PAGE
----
1 (440) 442-6677


Get Legal Help

Did Your Newborn Suffer Cerebral
Palsy or Another Brain Injury Before
or During Labor and Delivery?

Learn More

Our Birth Brain Injury Resource Guide

the guide

Get a FREE guide of resources available throughout Ohio to children and families of children who were born with brain injuries.

Our guide can help you build a foundation of knowledge and tools that will help you help your child
now and in the future.

Get Your Free Guide Now
Get a Free Case Evaluation

Maternal Death - Medical Provider Negligence Multiple Gestations Revision

Mothers who deliver more than one baby during the same labor experience what the health care industry calls multiple gestations.

Get A 100% Free CASE Evaluation     

According to the March of Dimes, three percent of pregnant women go through labor delivering one or more fetuses. Twins represent the most frequent type of a multiple gestation pregnancies.


A family history of multiple gestations increases the probability of a woman delivering multiple babies at the same time. Obesity and fertility treatments also increase the likelihood of the relatively rare birth event. Caucasian and African American women, as well as women over 30 years of age, are more likely to give birth to twins, triplets, and quadruplets.

Elk & Elk


Women who go through multiple gestations endure a higher rate of health complications, some of which can lead to maternal death. Health issues that impact mothers giving birth to multiples include anemia, preeclampsia, preterm labor, and gestational diabetes. Preterm labor refers to childbirth before the end of 37 weeks. Other health complications include acute morning sickness, postpartum depression, excessive amniotic fluid, and postpartum hemorrhaging.


Expectant females carrying one or more fetuses can detect several signs of pending multiple births. The symptoms typically do not affect mothers carrying one child. Some of the more obvious signs include extremely sore breasts, serious morning sickness, a voracious appetite, and a rapid increase in weight. Less obvious signs that require the medical diagnostic expertise of an obstetrician include more than one fetal heartbeat and fetal movements in different areas at the same time. An obstetrician also should be able to detect the presence of a larger than average uterus.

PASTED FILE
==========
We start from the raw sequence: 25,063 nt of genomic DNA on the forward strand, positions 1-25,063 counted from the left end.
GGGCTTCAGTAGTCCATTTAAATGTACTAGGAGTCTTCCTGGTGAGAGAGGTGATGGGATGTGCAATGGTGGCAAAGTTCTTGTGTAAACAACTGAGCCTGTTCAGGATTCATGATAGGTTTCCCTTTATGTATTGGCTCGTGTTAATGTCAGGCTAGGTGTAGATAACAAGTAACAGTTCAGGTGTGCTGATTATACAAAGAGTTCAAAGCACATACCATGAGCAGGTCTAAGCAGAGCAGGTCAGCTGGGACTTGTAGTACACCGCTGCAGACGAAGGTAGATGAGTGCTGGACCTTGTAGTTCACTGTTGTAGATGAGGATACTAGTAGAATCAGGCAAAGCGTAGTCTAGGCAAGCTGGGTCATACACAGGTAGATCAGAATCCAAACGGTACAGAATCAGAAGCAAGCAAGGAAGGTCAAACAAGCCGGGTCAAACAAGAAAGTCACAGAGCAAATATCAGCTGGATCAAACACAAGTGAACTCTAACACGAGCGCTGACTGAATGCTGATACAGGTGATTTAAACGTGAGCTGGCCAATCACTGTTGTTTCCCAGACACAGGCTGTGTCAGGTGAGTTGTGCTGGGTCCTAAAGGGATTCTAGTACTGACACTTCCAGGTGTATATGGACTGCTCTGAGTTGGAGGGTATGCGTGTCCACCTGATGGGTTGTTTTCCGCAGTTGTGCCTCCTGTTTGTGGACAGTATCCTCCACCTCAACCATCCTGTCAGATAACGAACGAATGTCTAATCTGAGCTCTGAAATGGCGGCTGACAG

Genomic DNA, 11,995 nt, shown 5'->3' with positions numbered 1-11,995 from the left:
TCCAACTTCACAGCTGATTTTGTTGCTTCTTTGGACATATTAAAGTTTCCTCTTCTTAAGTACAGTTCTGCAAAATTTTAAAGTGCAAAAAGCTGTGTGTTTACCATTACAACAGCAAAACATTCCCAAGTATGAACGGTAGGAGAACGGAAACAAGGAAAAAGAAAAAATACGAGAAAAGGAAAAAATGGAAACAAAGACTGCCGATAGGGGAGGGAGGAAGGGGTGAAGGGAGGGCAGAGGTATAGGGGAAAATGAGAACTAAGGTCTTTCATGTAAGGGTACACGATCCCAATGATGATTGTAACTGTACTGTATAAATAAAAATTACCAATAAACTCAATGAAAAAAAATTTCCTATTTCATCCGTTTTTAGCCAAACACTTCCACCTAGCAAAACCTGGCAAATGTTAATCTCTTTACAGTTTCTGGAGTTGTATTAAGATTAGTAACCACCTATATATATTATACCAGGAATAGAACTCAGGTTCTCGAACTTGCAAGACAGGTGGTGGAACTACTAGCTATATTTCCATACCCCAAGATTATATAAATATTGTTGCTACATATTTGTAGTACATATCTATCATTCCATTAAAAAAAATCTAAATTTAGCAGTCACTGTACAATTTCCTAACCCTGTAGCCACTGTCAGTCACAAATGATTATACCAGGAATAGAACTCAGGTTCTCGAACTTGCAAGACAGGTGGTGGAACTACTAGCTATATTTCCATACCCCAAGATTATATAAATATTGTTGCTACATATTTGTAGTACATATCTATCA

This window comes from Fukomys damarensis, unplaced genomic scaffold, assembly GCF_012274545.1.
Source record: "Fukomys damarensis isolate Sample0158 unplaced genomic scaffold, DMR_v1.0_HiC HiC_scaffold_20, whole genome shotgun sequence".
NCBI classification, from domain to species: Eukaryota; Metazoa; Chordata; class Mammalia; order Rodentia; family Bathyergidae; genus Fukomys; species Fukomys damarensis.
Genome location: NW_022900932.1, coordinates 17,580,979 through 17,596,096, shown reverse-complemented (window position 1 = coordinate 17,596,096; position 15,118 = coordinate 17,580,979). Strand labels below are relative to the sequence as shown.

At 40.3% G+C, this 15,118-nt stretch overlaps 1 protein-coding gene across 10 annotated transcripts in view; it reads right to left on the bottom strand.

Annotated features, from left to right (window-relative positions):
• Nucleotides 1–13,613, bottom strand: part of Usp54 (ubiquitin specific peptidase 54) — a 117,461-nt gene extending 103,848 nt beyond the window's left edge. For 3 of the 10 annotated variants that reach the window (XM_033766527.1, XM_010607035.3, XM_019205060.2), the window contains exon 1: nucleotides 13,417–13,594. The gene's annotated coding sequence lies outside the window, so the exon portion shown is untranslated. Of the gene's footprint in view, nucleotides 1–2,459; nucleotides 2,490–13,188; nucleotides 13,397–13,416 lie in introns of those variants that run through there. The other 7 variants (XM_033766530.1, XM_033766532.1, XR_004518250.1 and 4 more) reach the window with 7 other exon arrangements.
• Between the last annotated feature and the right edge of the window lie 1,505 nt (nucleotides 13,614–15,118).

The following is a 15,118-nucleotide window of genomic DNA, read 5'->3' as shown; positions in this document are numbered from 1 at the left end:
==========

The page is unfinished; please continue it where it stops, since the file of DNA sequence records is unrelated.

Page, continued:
Your care provider can confirm the presence of one or more of the symptoms. Unfortunately, that is not always the case, which places the mother and infants at risk of experiencing serious health issues can possibly be life-threatening.

Medical Provider Negligence

Expectant mothers who believe they are carrying multiple fetuses should contact their health care provider to receive a thorough examination. Some cases can go undetected leading to severe medical problems. Medical malpractice refers to a type of negligence that occurs when a provider fails to follow universally accepted medical standards.

For a lawsuit, the plaintiff has to provide evidence of the four elements, which are duty, breach of duty, damages, and causation. Breach of duty involves the health care provider violating a medical standard intentionally or unintentionally. Duty means the establishment of a professional relationship, which in the case of multiples, is the relationship between the expectant mother and the health care provider. Causation occurs when the breach of duty has a close connection to the birth injuries suffered by a pregnant woman. Finally, damages encompass financial losses, as well as physical and emotional pain and suffering.

Ohio Pregnancy Associated Mortality Review

In 2010, the Ohio Department of Health (ODH) created the Pregnancy Associated Mortality Review (PAMR) to review all deaths in the State of Ohio associated with pregnancies. The goal of the new review board is to create successful medical interventions that prompt a dramatic decline in maternal deaths. PAMR mandates three criteria for a death qualifying as a maternal death: must be associated directly with pregnancy, the mother must be a resident of Ohio, and the death has to occur in Ohio.

If you or a loved one has suffered from medical care provider negligence who turned multiple gestations into a serious health issue, you should contact a licensed attorney who has a track record of successfully litigating medical malpractice cases.